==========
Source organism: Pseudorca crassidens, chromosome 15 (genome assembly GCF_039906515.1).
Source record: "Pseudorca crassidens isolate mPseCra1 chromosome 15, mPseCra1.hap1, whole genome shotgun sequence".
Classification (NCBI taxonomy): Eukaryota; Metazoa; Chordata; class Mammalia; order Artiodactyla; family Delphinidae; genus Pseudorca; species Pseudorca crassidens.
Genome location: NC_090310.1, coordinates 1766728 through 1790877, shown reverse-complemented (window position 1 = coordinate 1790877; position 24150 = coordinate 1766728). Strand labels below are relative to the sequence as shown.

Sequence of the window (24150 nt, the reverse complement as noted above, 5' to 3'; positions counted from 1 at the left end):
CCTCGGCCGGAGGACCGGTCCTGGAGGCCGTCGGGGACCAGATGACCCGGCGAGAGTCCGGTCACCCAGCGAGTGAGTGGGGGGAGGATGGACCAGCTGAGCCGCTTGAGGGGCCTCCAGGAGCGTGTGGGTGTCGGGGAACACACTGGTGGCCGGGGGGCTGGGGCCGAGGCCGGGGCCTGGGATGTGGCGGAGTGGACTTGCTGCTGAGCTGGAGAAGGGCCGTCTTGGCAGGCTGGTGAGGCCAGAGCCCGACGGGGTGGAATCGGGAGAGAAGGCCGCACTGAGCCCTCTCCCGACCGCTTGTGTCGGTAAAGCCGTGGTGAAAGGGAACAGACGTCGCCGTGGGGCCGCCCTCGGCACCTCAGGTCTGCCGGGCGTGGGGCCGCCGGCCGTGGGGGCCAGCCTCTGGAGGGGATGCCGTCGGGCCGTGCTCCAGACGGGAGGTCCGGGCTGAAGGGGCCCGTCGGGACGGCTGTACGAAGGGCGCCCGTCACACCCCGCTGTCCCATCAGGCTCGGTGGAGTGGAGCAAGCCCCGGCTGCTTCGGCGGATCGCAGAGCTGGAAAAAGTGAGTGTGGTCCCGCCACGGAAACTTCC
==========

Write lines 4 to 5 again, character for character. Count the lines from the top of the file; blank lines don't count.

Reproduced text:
Genome location: NC_090310.1, coordinates 1766728 through 1790877, shown reverse-complemented (window position 1 = coordinate 1790877; position 24150 = coordinate 1766728). Strand labels below are relative to the sequence as shown.

Sequence of the window (24150 nt, the reverse complement as noted above, 5' to 3'; positions counted from 1 at the left end):